Junction Construction: Predicted Greenhouse Gases and Air Pollution

Below, we print the recent public comment to City Council by resident Paul Chrostowski, PhD, QEP, on the greenhouse gas emissions from construction of the proposed Junction development plan. We also print a companion piece he posted yesterday on the air pollution impacts.

TAKOMA PARK CITY COUNCIL Public Comment

MAY 27, 2018

Environmental impacts of major construction are often overlooked, with a focus on the finished product rather than the construction process. However, construction can have significant impacts on air and water quality.

For example, the removal and disposal of the existing asphalt/concrete parking lot will likely involve jackhammers, compressors, front-end loaders, and roll-off or dump truck haulers. All of these operations use diesel fuel which emits greenhouse gases, sulfur oxides, nitrogen oxides, and fine particulate. In addition, particulate matter from the asphalt and concrete itself will be emitted. At typical published rates of activity, this could mean about two weeks of constant air pollution and noise. As many as 40 loads would be required to transport this material.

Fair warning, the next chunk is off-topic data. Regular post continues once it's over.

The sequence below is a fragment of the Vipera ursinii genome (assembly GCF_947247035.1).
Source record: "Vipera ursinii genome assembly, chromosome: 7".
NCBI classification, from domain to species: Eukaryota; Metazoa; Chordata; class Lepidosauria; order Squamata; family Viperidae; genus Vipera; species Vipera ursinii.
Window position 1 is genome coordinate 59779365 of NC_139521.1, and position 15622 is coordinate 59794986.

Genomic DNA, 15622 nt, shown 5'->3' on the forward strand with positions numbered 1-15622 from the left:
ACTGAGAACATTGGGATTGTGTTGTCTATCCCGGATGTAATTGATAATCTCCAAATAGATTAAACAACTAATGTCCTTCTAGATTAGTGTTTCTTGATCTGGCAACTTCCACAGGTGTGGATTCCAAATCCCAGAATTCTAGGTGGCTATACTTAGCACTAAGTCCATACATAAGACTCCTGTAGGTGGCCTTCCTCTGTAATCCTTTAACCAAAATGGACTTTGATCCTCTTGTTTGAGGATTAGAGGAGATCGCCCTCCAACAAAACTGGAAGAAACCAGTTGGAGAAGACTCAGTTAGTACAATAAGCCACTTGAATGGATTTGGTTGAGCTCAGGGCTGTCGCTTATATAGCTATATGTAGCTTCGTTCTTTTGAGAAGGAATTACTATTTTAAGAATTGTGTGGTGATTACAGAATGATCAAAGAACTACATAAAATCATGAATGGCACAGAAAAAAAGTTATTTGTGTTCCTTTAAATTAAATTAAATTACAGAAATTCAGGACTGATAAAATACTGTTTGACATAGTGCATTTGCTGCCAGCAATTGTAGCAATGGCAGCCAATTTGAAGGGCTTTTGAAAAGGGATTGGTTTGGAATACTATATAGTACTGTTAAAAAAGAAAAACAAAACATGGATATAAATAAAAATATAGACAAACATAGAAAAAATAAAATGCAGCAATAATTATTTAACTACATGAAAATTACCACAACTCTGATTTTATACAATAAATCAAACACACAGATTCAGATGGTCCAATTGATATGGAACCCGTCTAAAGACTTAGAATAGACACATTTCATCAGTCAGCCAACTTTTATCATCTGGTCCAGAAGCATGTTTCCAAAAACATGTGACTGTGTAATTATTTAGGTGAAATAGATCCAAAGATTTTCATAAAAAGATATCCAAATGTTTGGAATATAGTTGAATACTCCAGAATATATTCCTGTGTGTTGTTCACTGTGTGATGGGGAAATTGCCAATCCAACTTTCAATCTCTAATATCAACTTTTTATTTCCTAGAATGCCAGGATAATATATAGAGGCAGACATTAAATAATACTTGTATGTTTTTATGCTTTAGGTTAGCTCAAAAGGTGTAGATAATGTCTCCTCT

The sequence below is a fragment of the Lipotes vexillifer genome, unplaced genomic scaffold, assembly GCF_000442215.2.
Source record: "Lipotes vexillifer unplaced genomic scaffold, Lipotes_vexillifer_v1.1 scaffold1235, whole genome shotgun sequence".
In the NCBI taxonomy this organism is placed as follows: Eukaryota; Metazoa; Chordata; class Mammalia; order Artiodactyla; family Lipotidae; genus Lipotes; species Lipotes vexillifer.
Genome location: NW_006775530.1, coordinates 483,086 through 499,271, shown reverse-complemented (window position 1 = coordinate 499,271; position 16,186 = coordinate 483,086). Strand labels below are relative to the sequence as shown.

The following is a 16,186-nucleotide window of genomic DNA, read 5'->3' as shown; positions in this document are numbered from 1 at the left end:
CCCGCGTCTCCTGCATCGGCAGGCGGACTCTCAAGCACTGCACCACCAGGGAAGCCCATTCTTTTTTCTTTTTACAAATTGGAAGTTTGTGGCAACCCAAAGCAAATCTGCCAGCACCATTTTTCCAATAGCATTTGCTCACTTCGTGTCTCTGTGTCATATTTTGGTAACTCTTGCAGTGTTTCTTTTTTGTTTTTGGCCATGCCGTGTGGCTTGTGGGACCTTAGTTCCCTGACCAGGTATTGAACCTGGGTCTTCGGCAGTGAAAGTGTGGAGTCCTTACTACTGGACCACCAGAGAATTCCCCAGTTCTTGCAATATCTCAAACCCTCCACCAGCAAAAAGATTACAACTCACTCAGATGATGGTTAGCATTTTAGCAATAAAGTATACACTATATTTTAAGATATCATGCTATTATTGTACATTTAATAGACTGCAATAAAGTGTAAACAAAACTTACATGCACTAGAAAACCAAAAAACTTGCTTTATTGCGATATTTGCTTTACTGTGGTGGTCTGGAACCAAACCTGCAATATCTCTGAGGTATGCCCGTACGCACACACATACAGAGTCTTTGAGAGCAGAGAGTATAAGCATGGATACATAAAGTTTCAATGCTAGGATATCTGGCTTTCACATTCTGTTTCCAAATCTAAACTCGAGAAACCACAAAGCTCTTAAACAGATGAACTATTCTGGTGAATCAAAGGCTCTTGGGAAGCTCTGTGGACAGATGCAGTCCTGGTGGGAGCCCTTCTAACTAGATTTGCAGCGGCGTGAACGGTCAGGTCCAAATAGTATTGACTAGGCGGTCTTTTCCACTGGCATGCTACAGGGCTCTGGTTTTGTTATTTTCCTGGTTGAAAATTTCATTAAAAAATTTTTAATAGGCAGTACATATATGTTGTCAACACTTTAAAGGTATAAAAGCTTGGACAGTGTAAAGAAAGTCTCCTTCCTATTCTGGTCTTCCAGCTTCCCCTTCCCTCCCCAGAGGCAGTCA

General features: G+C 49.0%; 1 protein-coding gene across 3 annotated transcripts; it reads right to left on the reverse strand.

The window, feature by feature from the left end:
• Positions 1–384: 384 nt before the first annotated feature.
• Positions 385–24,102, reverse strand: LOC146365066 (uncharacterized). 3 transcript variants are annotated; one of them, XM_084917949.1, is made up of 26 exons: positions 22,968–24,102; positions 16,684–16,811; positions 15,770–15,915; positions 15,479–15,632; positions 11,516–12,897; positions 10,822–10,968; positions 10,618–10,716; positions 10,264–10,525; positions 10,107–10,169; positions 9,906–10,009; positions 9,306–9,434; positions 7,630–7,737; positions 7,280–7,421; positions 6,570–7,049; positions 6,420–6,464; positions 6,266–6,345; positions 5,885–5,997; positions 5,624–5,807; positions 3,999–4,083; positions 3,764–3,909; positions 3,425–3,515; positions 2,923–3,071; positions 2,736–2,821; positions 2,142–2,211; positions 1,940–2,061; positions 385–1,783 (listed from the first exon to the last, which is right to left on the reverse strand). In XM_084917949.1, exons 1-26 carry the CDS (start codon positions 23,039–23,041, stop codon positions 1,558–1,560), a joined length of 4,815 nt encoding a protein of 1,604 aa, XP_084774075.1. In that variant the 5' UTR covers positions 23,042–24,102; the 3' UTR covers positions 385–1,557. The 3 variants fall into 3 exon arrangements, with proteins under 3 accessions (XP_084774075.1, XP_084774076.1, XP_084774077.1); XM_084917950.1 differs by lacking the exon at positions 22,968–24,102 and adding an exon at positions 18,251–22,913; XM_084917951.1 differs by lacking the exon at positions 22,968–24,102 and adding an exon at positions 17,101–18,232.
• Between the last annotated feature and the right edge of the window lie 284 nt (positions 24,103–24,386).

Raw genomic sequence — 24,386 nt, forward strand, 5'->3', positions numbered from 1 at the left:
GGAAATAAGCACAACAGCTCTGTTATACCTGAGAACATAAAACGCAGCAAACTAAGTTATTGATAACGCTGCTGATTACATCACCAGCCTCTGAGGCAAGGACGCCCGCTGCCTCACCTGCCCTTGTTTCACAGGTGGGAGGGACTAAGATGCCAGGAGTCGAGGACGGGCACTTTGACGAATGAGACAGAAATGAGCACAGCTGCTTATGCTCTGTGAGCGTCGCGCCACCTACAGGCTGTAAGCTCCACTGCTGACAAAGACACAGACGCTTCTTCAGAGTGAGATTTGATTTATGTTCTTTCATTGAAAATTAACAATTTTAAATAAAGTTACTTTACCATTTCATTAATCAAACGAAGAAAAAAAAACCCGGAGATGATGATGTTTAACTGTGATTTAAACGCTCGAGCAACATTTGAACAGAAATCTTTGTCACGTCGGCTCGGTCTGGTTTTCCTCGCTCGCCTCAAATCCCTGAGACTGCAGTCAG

During my 6 years on the Committee on the Environment, I pressed for environmental impact analysis of proposed major construction in the City. Since this has not been done, I have undertaken my own evaluation starting with a Limited Life Cycle Analysis of the proposed NDC development plan, focusing on greenhouse gas emissions that contribute to climate change.